Assessing the Effects of Management Activities on Biodiversity and Carbon Storage on Public and Private Lands and Waters in the United States

Abstract

Natural and working lands (NWLs) provide many benefits to people, including storing greenhouse gases (GHGs), supporting biodiversity, and generating other ecosystem services. Management of NWLs can influence their condition and function and therefore the benefits they provide. This project surveys the synthesis literature to assess how different management actions on various types of NWLs affect biodiversity and GHG outcomes. This information can help to determine how to best manage these lands to contribute to both biodiversity and climate solutions in the United States.

These results are a starting point to assess how different forms of management on various types of NWLs contribute to or detract from biodiversity and GHG outcomes. Though this study’s scope was limited to an exploration of biodiversity and GHG benefits provided by NWLs, this process could be adapted to examine the effects of management on other important ecosystem services, as well as how management affects equitable distribution of those services. Additional quantitative synthesis is also needed to compare the magnitude of different management activities’ impacts on biodiversity and carbon and to better understand how the intensity of certain activities influences these outcomes.

This report is a collaboration between the Nicholas Institute for Energy, Environment & Sustainability and the Gund Institute for Environment at the University of Vermont. This research was supported by the US Department of Agriculture, Office of Environmental Markets, under a cooperative agreement. The findings and conclusions in this report are those of the authors and should not be construed to represent any official USDA or US Government determination or policy.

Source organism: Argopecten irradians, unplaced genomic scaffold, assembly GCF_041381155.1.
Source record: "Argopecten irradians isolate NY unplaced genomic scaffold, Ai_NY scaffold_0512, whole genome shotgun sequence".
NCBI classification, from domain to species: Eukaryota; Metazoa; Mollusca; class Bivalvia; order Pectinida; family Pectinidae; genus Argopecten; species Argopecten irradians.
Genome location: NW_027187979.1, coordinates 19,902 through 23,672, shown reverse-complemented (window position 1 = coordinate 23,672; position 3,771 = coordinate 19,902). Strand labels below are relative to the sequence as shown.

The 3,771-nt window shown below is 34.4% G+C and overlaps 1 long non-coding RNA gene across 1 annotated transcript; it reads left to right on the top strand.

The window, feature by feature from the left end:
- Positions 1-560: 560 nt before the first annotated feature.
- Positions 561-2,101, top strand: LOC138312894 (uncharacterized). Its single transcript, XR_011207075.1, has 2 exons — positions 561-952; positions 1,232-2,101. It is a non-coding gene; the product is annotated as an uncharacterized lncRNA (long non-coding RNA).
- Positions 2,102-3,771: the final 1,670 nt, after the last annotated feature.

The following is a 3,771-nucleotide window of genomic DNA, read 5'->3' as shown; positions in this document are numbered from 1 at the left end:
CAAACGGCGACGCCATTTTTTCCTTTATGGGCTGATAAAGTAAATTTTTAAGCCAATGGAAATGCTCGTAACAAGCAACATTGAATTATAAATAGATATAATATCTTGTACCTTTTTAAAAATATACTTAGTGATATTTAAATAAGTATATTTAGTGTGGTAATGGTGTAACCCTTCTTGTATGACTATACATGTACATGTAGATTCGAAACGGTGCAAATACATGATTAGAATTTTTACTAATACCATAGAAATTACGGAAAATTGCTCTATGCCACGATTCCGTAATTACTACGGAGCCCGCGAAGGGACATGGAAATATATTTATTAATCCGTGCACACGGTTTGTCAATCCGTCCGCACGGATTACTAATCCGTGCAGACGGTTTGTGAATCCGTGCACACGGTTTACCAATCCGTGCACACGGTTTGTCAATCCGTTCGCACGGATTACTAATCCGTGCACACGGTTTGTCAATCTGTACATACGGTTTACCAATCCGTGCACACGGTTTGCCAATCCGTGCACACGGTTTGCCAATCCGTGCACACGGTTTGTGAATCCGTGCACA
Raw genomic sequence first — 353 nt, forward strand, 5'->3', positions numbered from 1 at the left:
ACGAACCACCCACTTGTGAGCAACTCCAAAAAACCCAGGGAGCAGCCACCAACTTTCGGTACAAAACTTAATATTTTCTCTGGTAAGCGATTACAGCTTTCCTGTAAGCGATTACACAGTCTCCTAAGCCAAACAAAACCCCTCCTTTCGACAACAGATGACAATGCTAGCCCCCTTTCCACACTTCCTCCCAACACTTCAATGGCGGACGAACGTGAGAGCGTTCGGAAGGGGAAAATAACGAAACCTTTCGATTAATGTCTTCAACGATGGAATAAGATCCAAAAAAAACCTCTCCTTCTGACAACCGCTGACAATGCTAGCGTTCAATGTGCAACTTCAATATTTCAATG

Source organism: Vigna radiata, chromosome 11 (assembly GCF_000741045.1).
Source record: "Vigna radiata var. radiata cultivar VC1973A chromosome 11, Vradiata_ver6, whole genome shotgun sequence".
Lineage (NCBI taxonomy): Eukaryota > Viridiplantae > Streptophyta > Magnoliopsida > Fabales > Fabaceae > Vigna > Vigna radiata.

For related work, please see Tracking the Benefits of Natural & Working Lands in the United States: Dataset Evaluation and Readiness Assessment.

Department

Description

Provenance

Citation

Citation

Warnell, Katie, Sara Mason, Rachel Karasik, Lydia Olander, Stephen Posner, Aura Alonso-Rodríguez, Natalia Aristizábal, Laura Bloomfield, et al. (2023). Assessing the Effects of Management Activities on Biodiversity and Carbon Storage on Public and Private Lands and Waters in the United States. Retrieved from https://hdl.handle.net/10161/27196.

Scholars@Duke

Warnell

Katie Warnell

Senior Policy Associate

Katie Warnell is a senior policy associate for the Ecosystem Services Program. She is a graduate of Duke University’s Master of Environment Management program with a concentration in ecosystem science and conservation and was awarded a geospatial analysis certificate. She has served as an intern at the Triangle Land Conservancy and as a research tech with the Duke University Superfund Research Center. She has conducted research on South Africa’s bats with the Organization for Tropical Studies and was involved in a DukeEngage project on fish farming in Ecuador.

Mason

Sara Mason

Senior Policy Associate

Sara Mason joined the Ecosystem Services Program at the Nicholas Institute for Energy, Environment & Sustainability as a policy associate after graduating from Duke with a master’s degree in environmental management. Her work focuses on the interdisciplinary nature of biodiversity conservation and how that can be leveraged to engage the public and policy makers in conservation efforts. Prior to joining the Nicholas Institute, Sara worked in ecological field research and endangered animal rehabilitation.


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